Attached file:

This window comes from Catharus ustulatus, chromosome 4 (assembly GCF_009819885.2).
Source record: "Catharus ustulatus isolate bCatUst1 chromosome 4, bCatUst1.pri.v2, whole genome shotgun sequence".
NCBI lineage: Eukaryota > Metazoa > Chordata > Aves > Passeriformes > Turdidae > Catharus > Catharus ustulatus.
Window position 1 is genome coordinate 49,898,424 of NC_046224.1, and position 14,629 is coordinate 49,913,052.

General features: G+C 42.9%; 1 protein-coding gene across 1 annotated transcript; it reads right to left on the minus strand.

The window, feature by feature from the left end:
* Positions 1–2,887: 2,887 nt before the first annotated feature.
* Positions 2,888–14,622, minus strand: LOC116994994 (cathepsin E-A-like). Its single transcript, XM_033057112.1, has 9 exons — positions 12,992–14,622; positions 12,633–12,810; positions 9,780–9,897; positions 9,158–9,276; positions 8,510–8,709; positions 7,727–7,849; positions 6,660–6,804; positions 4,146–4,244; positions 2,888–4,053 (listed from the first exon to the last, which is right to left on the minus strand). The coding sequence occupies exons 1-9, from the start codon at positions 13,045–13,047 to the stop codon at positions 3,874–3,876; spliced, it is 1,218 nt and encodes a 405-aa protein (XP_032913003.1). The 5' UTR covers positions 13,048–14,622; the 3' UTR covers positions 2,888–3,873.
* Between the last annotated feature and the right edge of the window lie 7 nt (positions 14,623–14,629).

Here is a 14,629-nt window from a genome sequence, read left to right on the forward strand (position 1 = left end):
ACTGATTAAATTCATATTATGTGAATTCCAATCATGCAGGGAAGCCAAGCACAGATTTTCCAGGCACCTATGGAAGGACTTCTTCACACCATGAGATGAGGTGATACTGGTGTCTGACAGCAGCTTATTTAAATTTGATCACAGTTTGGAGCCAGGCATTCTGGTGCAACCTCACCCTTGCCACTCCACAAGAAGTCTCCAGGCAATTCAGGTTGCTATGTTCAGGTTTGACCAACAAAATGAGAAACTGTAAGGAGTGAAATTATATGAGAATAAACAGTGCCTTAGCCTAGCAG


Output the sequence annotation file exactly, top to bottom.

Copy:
This window comes from Catharus ustulatus, chromosome 4 (assembly GCF_009819885.2).
Source record: "Catharus ustulatus isolate bCatUst1 chromosome 4, bCatUst1.pri.v2, whole genome shotgun sequence".
NCBI lineage: Eukaryota > Metazoa > Chordata > Aves > Passeriformes > Turdidae > Catharus > Catharus ustulatus.
Window position 1 is genome coordinate 49,898,424 of NC_046224.1, and position 14,629 is coordinate 49,913,052.

General features: G+C 42.9%; 1 protein-coding gene across 1 annotated transcript; it reads right to left on the minus strand.

The window, feature by feature from the left end:
* Positions 1–2,887: 2,887 nt before the first annotated feature.
* Positions 2,888–14,622, minus strand: LOC116994994 (cathepsin E-A-like). Its single transcript, XM_033057112.1, has 9 exons — positions 12,992–14,622; positions 12,633–12,810; positions 9,780–9,897; positions 9,158–9,276; positions 8,510–8,709; positions 7,727–7,849; positions 6,660–6,804; positions 4,146–4,244; positions 2,888–4,053 (listed from the first exon to the last, which is right to left on the minus strand). The coding sequence occupies exons 1-9, from the start codon at positions 13,045–13,047 to the stop codon at positions 3,874–3,876; spliced, it is 1,218 nt and encodes a 405-aa protein (XP_032913003.1). The 5' UTR covers positions 13,048–14,622; the 3' UTR covers positions 2,888–3,873.
* Between the last annotated feature and the right edge of the window lie 7 nt (positions 14,623–14,629).

Here is a 14,629-nt window from a genome sequence, read left to right on the forward strand (position 1 = left end):
ACTGATTAAATTCATATTATGTGAATTCCAATCATGCAGGGAAGCCAAGCACAGATTTTCCAGGCACCTATGGAAGGACTTCTTCACACCATGAGATGAGGTGATACTGGTGTCTGACAGCAGCTTATTTAAATTTGATCACAGTTTGGAGCCAGGCATTCTGGTGCAACCTCACCCTTGCCACTCCACAAGAAGTCTCCAGGCAATTCAGGTTGCTATGTTCAGGTTTGACCAACAAAATGAGAAACTGTAAGGAGTGAAATTATATGAGAATAAACAGTGCCTTAGCCTAGCAG